Therapeutic Cloning Ignores Fate of
By David Hess, M.D.
Many of our loved ones, neighbors, and patients suffer from incurable diseases such as Parkinson's, Alzheimer's, multiple sclerosis, and Lou Gehrig's. One of the next frontiers of medicine will be regenerating damaged organs such as the brain that normally poorly repair themselves.
The "holy grail" of the emerging field of regenerative medicine is to find stem cells that can make new nerve cells and build new organs but not grow into something unwanted, like a tumor.
There are two potential sources of these stem cells: adult stem cells derived from adult brains, bone marrow, or even skin, and embryonic stem cells derived from human embryos. These embryonic stem cells could be obtained from "spare" embryos at in vitro fertilization clinics or from specially prepared cloned embryos, a process known as therapeutic cloning.
As presented by its proponents, therapeutic cloning is seductive and attractive, beckoning us with promises of cures for debilitating disease. Some say all the opposition to cloning is just "political." Well, some of it is, but it is more than that.
Therapeutic cloning, also called "nuclear transplantation to produce stem cells," involves removing the nucleus from an egg cell and replacing it with the nucleus from an adult cell.
This nuclear-transplanted cell with the genetic material from one parent is then allowed to divide until it forms a few hundred cells, an early embryo stage called a blastocyst.
Stem cells are harvested from the inner cell mass of the blastocyst, but this always involves the destruction of the embryo. The crux of the issue is what human status you accord this blastocyst.
Many believe that life begins at conception, that the early embryo is endowed with a soul, that it is the image of God. Others, including some in the scientific and biotechnology community, maintain that this cloned embryo is just a clump of cells, "a thing" to be harvested and exploited.
For most, it is a great moral leap to simply dismiss this cloned embryo as an object. Since this cloned embryo has the same potential for life as a "two-parent" embryo derived from in vitro fertilization clinics, it is morally difficult to distinguish between the two and hard to justify a protection of one and a blatant disregard for the other.
Unlike "leftover" embryos from in vitro fertilization clinics, which were created with the intention to give life, these cloned embryos are created only to be destroyed, created as products to be strip-mined for their stem cells. In the world of biotechnology, they become mere commodities.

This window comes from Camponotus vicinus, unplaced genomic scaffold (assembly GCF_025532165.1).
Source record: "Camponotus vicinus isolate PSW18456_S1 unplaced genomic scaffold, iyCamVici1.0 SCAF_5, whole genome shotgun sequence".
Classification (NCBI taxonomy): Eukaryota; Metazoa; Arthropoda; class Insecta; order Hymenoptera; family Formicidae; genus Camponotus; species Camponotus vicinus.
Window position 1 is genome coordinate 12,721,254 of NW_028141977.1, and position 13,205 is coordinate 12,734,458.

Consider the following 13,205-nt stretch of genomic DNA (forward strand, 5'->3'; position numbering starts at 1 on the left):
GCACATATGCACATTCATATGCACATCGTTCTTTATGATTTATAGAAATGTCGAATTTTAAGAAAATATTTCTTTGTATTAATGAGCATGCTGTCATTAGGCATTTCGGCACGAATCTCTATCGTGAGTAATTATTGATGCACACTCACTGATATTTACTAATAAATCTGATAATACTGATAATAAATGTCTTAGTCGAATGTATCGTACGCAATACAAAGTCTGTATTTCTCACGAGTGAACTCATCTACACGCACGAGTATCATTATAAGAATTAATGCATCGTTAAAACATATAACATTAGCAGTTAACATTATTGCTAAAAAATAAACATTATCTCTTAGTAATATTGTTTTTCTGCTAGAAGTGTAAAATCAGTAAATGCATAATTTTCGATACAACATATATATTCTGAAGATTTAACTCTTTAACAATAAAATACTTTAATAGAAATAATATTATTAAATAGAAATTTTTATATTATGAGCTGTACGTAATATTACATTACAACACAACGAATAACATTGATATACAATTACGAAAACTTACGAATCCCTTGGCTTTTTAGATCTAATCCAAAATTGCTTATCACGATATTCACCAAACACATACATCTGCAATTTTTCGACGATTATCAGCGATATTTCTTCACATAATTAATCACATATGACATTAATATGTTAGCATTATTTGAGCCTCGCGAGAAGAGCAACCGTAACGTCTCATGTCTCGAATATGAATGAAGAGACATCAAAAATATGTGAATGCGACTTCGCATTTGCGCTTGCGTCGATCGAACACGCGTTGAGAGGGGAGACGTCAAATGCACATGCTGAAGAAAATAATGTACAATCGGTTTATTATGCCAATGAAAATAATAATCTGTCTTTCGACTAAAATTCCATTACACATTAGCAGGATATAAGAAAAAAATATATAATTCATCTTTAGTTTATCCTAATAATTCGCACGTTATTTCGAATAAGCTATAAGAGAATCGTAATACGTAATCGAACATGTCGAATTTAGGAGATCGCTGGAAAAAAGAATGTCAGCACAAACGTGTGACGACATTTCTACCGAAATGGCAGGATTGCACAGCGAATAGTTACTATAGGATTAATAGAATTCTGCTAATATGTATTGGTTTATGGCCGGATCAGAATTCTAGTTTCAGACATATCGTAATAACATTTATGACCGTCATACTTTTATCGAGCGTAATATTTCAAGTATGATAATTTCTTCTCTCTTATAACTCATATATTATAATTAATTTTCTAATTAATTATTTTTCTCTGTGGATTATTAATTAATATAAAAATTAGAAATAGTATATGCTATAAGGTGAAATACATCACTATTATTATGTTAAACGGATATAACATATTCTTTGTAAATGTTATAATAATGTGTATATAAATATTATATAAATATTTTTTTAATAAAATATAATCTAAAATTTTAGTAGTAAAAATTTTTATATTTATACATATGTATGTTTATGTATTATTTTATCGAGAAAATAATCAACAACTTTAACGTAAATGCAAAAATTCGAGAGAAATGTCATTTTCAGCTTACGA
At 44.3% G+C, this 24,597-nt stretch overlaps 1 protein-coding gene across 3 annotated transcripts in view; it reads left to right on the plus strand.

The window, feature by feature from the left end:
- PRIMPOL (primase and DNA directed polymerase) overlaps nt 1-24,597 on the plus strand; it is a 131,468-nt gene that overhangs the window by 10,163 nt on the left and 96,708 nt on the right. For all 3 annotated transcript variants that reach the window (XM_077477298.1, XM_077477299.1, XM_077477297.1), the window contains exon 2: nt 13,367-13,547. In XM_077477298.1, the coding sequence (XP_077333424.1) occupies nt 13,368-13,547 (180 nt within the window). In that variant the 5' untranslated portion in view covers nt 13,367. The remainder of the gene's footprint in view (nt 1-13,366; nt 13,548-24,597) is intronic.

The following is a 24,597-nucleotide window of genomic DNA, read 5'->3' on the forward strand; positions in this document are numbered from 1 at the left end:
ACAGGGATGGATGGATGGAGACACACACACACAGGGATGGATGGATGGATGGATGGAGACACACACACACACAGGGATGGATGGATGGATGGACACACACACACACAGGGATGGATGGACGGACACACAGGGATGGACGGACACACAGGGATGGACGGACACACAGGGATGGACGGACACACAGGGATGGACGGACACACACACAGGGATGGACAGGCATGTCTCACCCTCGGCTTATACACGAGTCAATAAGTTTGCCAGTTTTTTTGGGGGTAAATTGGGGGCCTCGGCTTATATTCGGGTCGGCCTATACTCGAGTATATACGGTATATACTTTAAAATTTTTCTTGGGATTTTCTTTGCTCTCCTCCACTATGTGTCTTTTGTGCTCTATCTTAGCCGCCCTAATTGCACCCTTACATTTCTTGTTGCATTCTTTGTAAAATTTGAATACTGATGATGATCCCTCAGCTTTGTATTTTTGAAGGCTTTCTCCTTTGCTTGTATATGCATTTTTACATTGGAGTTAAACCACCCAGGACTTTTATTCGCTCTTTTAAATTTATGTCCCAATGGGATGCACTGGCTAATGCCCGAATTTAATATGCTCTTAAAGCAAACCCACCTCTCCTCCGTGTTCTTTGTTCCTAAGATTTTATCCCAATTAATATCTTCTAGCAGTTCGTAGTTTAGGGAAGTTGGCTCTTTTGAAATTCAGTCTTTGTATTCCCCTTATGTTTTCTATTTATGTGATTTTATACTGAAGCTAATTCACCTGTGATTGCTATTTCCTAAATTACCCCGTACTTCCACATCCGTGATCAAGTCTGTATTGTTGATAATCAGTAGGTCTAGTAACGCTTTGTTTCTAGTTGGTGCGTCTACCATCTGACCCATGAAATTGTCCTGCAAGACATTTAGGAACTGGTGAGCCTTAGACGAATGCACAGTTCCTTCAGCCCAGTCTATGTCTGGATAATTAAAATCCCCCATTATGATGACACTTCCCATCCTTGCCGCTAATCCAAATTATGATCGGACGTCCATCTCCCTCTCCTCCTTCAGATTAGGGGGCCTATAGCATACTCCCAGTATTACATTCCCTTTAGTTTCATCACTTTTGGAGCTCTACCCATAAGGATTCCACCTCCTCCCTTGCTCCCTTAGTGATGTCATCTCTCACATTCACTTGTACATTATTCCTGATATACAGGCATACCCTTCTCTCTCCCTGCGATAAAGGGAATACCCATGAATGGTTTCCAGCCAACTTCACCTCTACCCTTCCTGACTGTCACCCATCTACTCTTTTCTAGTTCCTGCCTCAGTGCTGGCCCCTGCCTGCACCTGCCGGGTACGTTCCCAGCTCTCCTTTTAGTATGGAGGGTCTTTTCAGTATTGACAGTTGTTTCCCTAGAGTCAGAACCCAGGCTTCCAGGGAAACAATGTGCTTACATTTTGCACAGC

Whether you accord the cloned embryo full human status or even some lesser status, you are likely to be distressed by their 100 percent assured destruction, appalled by the blatant commercialization by biotech companies and disquieted by the trafficking in eggs needed to supply the cloners (likely to exploit the most vulnerable women in society).
All civilized nations adhere to a code of research ethics that requires the minimization of harm to a human subject. Both the Nuremberg Code and the Declaration of Helsinki declare that societal benefits alone can never justify deadly harm to a human subject. The Hippocratic oath tells physicians to "first, do no harm."
The only assurance we have with therapeutic cloning is that the human embryo will be destroyed. The benefits to the sick and suffering in our society are only speculative.
The term "therapeutic cloning" is a misnomer as it is certainly not therapeutic for the embryo. Proponents of therapeutic cloning have exaggerated its potential to treat and cure tragic human diseases while at the same time dismissing the obvious harm to the cloned embryo.
All of us should urge our legislators to increase funding for medical research. We want to say yes to those suffering from incurable diseases. There are alternatives to therapeutic cloning: adult stem cells.
Few scientists would have predicted even five years ago the remarkable plasticity shown for adult cells, cells that can be harvested from human bone marrow, from umbilical cord blood, or from human brains even hours to days after death. These adult stem cells raise no ethical concerns. Research that involves deadly harm to a human life/potential human life should never be contemplated if an alternative exists, no matter what the potential societal good.
It is more important to do what is right than to do what seems good.
David Hess is chairman of the Medical College of Georgia's neurology department and is conducting research in the area of adult stem cells. This article appeared in the Atlanta Journal-Constitution and is reprinted with the author's permission.